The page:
Estimation Results Rel err Test function SNR EL MSS EL MSS (A) 100 observations, Δt=0.5, Θ(0) (1,0.1) Θ1 1.00 ± 0.19 1.56 ± 0.92 15% 71% SNR: 0.21 Θ2 0.101 ± 0.02 0.156 ± 0.09 16% 72% (B) 2000 observations, Δt=0.5, Θ(0) =(1,0.1) Θ1 1.00 ± 0.04 1.00 ± 0.15 2% 13% SNR: 0.17 Θ2 0.101 ± 0.00 0.101 ± 0.015 2% 13% (C) 500 observations, Δt=5, Θ(0) =(1,0.1) Θ1 1.01 ± 0.09 1.02 ± 0.11 7% 9% SNR: 0.50 Θ2 0.101 ± 0.01 0.102 ± 0.01 7% 9% (D)100 observations, Δt=10, Θ(0) =(0.6,0.06) Θ1 0.60 ± 0.12 0.65 ± 0.17 15% 21% SNR: 0.55 Θ2 0.061 ± 0.01 0.065 ± 0.018 16% 22%
Table 1: Statistics of the estimation results for Immigration-Death model. The table shows that the MSS method works well in this example for three out of four experimental designs and the test functions identify the problematic design.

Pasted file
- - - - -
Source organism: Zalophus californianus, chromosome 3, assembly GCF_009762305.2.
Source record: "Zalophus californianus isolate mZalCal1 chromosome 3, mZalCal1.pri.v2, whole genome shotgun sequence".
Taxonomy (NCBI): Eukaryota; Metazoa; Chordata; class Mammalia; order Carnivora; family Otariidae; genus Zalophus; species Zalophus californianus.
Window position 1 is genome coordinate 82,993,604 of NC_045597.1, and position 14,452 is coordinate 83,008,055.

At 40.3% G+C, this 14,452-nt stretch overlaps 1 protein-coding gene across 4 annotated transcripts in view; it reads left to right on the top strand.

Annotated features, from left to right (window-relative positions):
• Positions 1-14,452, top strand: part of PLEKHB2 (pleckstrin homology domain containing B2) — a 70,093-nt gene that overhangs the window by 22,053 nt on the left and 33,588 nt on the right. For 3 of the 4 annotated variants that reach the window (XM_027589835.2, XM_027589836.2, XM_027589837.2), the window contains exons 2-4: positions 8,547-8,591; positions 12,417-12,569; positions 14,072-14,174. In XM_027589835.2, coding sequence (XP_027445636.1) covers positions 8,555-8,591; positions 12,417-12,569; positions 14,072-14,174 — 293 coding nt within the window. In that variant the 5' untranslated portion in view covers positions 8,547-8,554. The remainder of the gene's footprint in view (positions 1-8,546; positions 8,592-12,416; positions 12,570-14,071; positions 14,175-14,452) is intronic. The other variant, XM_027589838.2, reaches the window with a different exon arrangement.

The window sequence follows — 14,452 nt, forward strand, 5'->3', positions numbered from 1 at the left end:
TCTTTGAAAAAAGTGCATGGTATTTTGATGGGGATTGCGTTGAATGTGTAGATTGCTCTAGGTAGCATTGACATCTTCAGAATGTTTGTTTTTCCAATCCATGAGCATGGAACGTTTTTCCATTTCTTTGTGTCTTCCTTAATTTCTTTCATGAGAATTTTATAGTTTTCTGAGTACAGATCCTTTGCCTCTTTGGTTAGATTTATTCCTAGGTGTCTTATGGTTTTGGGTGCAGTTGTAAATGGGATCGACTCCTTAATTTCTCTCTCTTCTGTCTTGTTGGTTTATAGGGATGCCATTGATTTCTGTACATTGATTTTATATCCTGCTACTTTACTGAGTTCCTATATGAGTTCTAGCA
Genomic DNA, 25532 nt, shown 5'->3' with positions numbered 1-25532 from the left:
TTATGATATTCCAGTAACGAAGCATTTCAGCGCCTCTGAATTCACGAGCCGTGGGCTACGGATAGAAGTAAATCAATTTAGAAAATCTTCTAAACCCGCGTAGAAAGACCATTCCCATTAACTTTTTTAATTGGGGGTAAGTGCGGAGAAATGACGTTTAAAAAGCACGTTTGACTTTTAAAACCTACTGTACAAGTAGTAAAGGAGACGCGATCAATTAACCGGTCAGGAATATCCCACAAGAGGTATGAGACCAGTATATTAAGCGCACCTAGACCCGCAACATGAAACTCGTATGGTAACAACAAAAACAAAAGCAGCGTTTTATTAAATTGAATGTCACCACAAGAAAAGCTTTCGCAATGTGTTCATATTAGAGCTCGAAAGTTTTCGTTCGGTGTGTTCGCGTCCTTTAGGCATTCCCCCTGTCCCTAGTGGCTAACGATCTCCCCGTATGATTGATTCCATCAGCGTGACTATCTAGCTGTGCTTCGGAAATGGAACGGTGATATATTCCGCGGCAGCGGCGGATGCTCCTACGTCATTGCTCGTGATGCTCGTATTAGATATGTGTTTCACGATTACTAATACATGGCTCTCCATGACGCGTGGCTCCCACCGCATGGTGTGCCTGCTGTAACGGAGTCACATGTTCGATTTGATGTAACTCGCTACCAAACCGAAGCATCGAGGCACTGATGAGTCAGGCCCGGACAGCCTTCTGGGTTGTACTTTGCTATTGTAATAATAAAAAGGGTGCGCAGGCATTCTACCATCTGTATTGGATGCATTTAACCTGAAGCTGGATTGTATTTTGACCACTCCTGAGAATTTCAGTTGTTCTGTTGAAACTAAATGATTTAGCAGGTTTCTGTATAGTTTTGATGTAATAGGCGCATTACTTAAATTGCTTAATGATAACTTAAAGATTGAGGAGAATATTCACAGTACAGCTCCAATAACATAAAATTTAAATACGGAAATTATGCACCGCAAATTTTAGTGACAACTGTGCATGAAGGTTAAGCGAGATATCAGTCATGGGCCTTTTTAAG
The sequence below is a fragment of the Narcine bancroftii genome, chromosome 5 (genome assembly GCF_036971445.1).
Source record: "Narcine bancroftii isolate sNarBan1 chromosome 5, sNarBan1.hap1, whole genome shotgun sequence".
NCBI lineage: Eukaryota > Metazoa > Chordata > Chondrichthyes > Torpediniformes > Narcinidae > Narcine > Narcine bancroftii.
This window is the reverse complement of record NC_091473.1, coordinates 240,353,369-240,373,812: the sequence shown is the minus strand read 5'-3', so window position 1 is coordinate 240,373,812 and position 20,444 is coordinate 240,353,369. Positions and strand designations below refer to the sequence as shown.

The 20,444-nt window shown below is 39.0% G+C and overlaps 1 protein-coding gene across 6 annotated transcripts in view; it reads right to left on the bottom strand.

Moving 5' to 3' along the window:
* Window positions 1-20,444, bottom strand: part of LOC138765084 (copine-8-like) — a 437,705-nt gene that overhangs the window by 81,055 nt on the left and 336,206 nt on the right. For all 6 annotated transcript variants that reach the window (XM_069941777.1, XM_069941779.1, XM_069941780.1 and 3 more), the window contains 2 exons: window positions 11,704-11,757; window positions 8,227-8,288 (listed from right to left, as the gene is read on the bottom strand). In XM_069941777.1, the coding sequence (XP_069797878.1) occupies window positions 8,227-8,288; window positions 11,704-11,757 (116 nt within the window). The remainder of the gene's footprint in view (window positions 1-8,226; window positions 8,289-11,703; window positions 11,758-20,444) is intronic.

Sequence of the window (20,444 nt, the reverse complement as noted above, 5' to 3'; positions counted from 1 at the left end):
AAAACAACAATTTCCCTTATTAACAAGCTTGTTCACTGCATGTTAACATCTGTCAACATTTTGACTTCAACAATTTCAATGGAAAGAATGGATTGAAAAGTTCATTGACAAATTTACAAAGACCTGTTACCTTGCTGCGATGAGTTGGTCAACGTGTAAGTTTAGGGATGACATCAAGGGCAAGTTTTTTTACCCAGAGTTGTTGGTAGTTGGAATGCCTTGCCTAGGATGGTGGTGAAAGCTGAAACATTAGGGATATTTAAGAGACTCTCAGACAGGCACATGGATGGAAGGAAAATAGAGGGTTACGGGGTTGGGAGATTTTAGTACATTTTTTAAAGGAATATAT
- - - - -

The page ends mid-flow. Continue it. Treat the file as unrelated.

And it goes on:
50 data sets are simulated using the Gillespie algorithm with initial value v0=10. For each of the 50 data sets an estimation is performed with an exact method (EL) and the MSS method. The table shows a statistic over the 50 estimates for both the exact and the MSS method: Parameter name (column 1), averages for exact method (column 2), standard deviation of exact method (column 3), averages of MSS method (column 4), standard deviations of MSS method (column 5), relative errors of exact method (column 6) and MSS method (column 7) and the signal to noise (SNR) test function (column 7).
The SNR test function indicates a weak SNR in situation (A) and therefore identifies the case in which the MSS approximation is problematic. If this is the case many more observations are needed to resolve the problem despite still low SNR, situation (B), or another experimental design (C).